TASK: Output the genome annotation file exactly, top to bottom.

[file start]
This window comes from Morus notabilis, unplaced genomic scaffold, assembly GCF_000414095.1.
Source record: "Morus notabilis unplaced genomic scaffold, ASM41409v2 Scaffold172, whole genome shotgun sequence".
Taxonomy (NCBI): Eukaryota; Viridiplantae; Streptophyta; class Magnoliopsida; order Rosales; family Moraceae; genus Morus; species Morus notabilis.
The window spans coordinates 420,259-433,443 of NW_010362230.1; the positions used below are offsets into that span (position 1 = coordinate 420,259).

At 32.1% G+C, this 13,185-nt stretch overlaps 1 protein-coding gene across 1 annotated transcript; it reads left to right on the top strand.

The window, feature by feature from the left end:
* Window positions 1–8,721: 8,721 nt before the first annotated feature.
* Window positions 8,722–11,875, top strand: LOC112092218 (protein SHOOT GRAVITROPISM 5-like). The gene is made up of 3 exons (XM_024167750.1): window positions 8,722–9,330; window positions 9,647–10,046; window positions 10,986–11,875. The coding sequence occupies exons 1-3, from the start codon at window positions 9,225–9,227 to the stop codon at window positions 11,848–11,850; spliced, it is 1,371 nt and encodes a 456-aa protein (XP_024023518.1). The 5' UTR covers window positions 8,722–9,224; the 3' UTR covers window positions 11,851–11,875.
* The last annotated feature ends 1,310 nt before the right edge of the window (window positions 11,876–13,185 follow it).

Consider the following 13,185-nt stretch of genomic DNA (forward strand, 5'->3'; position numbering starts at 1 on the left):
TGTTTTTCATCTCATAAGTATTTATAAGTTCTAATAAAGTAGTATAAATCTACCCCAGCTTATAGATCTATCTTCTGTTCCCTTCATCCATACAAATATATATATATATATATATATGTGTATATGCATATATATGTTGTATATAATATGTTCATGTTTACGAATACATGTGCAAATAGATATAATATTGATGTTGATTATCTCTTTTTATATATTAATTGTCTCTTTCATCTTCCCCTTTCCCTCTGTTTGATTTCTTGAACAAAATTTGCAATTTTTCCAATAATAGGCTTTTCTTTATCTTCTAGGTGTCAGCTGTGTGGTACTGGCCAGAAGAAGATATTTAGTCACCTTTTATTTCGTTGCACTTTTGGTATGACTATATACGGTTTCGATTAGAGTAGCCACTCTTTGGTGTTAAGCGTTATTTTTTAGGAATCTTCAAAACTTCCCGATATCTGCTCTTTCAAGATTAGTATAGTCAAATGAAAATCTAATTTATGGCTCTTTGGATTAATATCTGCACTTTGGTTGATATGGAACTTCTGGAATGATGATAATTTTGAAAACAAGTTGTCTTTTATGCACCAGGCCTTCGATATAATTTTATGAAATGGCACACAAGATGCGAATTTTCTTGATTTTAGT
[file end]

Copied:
This window comes from Morus notabilis, unplaced genomic scaffold, assembly GCF_000414095.1.
Source record: "Morus notabilis unplaced genomic scaffold, ASM41409v2 Scaffold172, whole genome shotgun sequence".
Taxonomy (NCBI): Eukaryota; Viridiplantae; Streptophyta; class Magnoliopsida; order Rosales; family Moraceae; genus Morus; species Morus notabilis.
The window spans coordinates 420,259-433,443 of NW_010362230.1; the positions used below are offsets into that span (position 1 = coordinate 420,259).

At 32.1% G+C, this 13,185-nt stretch overlaps 1 protein-coding gene across 1 annotated transcript; it reads left to right on the top strand.

The window, feature by feature from the left end:
* Window positions 1–8,721: 8,721 nt before the first annotated feature.
* Window positions 8,722–11,875, top strand: LOC112092218 (protein SHOOT GRAVITROPISM 5-like). The gene is made up of 3 exons (XM_024167750.1): window positions 8,722–9,330; window positions 9,647–10,046; window positions 10,986–11,875. The coding sequence occupies exons 1-3, from the start codon at window positions 9,225–9,227 to the stop codon at window positions 11,848–11,850; spliced, it is 1,371 nt and encodes a 456-aa protein (XP_024023518.1). The 5' UTR covers window positions 8,722–9,224; the 3' UTR covers window positions 11,851–11,875.
* The last annotated feature ends 1,310 nt before the right edge of the window (window positions 11,876–13,185 follow it).

Consider the following 13,185-nt stretch of genomic DNA (forward strand, 5'->3'; position numbering starts at 1 on the left):
TGTTTTTCATCTCATAAGTATTTATAAGTTCTAATAAAGTAGTATAAATCTACCCCAGCTTATAGATCTATCTTCTGTTCCCTTCATCCATACAAATATATATATATATATATATATGTGTATATGCATATATATGTTGTATATAATATGTTCATGTTTACGAATACATGTGCAAATAGATATAATATTGATGTTGATTATCTCTTTTTATATATTAATTGTCTCTTTCATCTTCCCCTTTCCCTCTGTTTGATTTCTTGAACAAAATTTGCAATTTTTCCAATAATAGGCTTTTCTTTATCTTCTAGGTGTCAGCTGTGTGGTACTGGCCAGAAGAAGATATTTAGTCACCTTTTATTTCGTTGCACTTTTGGTATGACTATATACGGTTTCGATTAGAGTAGCCACTCTTTGGTGTTAAGCGTTATTTTTTAGGAATCTTCAAAACTTCCCGATATCTGCTCTTTCAAGATTAGTATAGTCAAATGAAAATCTAATTTATGGCTCTTTGGATTAATATCTGCACTTTGGTTGATATGGAACTTCTGGAATGATGATAATTTTGAAAACAAGTTGTCTTTTATGCACCAGGCCTTCGATATAATTTTATGAAATGGCACACAAGATGCGAATTTTCTTGATTTTAGT